Jubilee Park in Woodhall Spa is calling on support from the government, as well as encouraging the public to come along this summer, as running costs look set to soar out of control.
The rising cost of living has affected communities across the country, and it would seem that even companies and landmarks are feeling the squeeze too.
It is estimated by Jubilee Park that their running costs for utilities at the pool and park could soar from £50,000 a year to £160,000 a year – an increase of more than 200%, as per current variable rates for the likes of gas and electricity.
It comes at a difficult time for Jubilee Park, having recently had to splash out £70,000 on two new boilers to heat the open air swimming pool – as the current boilers are more than 30 years old and needed replacing.
The purchasing of the new boilers has been planned for some time, and money has been set aside to cover the costs by trustees, though other projects and routine maintenance have had to be delayed or cancelled as a result.
Operations director Joe Stanhope told The Lincolnite: “As a charity that doesn’t currently receive any public funding towards running costs we are looking very carefully at how we can reduce the utility costs and increase footfall.
“Making people aware that our pools are lovely and warm whatever the weather and encouraging people to use us more frequently are two of the main things we want to do this year.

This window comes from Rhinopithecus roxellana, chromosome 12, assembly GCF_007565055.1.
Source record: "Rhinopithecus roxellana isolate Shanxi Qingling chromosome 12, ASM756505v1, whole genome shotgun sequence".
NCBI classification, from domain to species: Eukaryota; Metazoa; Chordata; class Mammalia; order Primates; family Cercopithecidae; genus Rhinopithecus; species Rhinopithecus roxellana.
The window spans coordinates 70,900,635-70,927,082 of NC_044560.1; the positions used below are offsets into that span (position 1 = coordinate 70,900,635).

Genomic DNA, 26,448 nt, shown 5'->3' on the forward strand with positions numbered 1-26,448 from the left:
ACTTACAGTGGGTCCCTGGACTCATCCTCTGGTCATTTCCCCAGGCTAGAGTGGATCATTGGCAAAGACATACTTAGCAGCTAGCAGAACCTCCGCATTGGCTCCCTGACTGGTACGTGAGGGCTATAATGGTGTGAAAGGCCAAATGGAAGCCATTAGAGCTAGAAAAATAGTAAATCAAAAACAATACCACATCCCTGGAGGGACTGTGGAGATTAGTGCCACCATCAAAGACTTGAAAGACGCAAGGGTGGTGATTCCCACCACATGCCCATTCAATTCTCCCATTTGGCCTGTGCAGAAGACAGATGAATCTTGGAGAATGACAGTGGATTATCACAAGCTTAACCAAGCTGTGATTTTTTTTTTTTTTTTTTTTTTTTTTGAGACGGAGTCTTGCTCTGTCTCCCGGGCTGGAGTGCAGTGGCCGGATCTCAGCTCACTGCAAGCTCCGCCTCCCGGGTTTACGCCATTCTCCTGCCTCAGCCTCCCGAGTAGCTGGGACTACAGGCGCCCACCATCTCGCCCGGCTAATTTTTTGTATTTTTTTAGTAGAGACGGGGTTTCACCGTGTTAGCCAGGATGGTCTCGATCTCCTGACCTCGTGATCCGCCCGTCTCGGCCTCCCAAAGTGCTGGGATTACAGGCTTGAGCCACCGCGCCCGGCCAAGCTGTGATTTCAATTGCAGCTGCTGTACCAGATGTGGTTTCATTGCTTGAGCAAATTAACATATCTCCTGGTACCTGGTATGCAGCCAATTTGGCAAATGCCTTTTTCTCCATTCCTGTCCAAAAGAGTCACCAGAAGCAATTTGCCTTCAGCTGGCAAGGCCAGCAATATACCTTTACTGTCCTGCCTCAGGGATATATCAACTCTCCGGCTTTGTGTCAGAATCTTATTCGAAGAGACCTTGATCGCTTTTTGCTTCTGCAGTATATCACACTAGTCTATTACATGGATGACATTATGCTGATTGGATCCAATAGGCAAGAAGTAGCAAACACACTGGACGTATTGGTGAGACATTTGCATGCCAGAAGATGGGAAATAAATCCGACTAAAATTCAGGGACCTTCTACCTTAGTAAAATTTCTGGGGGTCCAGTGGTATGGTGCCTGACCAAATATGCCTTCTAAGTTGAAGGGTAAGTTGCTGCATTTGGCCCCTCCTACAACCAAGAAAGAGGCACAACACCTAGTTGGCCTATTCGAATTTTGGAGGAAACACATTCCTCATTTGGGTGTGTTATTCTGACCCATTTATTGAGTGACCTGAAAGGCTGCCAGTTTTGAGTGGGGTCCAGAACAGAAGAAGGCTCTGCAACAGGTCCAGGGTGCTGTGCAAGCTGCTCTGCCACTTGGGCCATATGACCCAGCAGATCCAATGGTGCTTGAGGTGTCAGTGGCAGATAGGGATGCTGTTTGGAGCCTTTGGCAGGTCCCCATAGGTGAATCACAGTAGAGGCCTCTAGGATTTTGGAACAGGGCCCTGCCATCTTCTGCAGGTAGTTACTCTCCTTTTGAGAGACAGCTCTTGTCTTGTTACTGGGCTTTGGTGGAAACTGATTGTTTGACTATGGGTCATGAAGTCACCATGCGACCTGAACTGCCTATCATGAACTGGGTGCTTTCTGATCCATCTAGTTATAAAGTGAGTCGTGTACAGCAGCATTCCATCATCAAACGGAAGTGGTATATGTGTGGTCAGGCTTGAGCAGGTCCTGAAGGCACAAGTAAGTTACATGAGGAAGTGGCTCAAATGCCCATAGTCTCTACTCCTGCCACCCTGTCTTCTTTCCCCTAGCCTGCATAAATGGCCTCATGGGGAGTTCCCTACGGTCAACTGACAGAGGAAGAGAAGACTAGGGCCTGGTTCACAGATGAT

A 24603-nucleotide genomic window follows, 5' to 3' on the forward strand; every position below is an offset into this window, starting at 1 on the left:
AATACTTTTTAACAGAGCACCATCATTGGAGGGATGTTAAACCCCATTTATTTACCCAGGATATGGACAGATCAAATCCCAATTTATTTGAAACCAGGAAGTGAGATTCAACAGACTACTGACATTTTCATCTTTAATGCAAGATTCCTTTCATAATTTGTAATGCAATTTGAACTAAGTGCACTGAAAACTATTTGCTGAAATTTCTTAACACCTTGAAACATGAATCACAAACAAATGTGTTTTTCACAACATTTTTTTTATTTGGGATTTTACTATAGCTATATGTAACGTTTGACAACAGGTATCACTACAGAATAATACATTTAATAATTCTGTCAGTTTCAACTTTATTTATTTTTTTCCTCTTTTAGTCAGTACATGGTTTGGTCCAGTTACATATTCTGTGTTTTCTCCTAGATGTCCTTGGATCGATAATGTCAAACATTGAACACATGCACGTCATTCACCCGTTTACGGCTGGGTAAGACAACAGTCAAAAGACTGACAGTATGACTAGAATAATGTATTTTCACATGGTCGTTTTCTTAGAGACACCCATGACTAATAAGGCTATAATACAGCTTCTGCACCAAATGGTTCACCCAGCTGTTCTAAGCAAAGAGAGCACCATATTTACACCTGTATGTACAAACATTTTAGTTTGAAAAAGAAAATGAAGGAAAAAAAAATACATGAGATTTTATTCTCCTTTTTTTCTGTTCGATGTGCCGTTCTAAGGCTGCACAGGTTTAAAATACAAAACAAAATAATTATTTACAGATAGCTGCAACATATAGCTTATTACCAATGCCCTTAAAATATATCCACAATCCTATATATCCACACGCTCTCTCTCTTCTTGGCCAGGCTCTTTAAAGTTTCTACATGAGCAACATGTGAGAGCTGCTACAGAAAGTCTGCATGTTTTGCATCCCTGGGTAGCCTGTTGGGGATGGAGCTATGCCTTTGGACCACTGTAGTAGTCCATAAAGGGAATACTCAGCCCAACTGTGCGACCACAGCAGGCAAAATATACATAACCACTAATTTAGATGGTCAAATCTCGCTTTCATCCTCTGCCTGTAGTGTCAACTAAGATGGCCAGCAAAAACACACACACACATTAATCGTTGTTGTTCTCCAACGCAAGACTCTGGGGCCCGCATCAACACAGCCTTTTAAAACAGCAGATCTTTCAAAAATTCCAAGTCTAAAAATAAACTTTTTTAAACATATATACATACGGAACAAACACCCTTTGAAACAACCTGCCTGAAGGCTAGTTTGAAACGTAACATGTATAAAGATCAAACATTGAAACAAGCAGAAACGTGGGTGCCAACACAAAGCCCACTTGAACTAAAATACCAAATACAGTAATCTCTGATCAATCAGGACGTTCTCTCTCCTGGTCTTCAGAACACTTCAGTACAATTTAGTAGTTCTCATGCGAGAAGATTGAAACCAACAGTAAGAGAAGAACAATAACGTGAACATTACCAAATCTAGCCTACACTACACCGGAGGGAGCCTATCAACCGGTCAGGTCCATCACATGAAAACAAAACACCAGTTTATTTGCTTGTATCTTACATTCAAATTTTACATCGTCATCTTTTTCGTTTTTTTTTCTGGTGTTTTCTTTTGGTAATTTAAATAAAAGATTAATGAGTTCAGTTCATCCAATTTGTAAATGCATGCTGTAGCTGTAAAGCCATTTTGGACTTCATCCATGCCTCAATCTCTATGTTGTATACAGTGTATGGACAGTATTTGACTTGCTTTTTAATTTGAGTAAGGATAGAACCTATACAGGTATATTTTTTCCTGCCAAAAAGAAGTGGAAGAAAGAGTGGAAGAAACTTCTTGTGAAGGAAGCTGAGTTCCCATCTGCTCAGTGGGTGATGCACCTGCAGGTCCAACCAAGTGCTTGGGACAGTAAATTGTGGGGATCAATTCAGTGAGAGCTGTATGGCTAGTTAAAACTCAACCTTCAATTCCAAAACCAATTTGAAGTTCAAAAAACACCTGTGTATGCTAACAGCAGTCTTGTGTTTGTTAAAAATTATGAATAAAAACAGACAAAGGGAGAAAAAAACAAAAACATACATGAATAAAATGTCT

“This tied in with new boilers and looking at renewable energy are all high on the agenda, although with significant outlay needed to be put into place.
“It’s very difficult to comment on the finances moving forwards as we just don’t know what impact these will have yet or in fact how much the utilities will be.”
Jubilee Park is now calling on government support for the industry, as it is revealed leisure income is classed as exempt from VAT, which means VAT will not be charged for the customers, but must still be paid by the company.
Joe added: “We would like the government to help leisure charities like ours. There are a number of ways they could do this in our opinion.
“Grants for renewable energy or alternative energy specifically aimed at leisure centres and swimming pools. Also looking at why leisure income such as swimming or fitness income is classed as exempt from VAT rather than zero rated.
“Being exempt means we don’t charge VAT on our services, but we have to pay VAT on our costs. If we were zero rated we still wouldn’t charge VAT on our services and could get credited back for the VAT we pay on our costs.”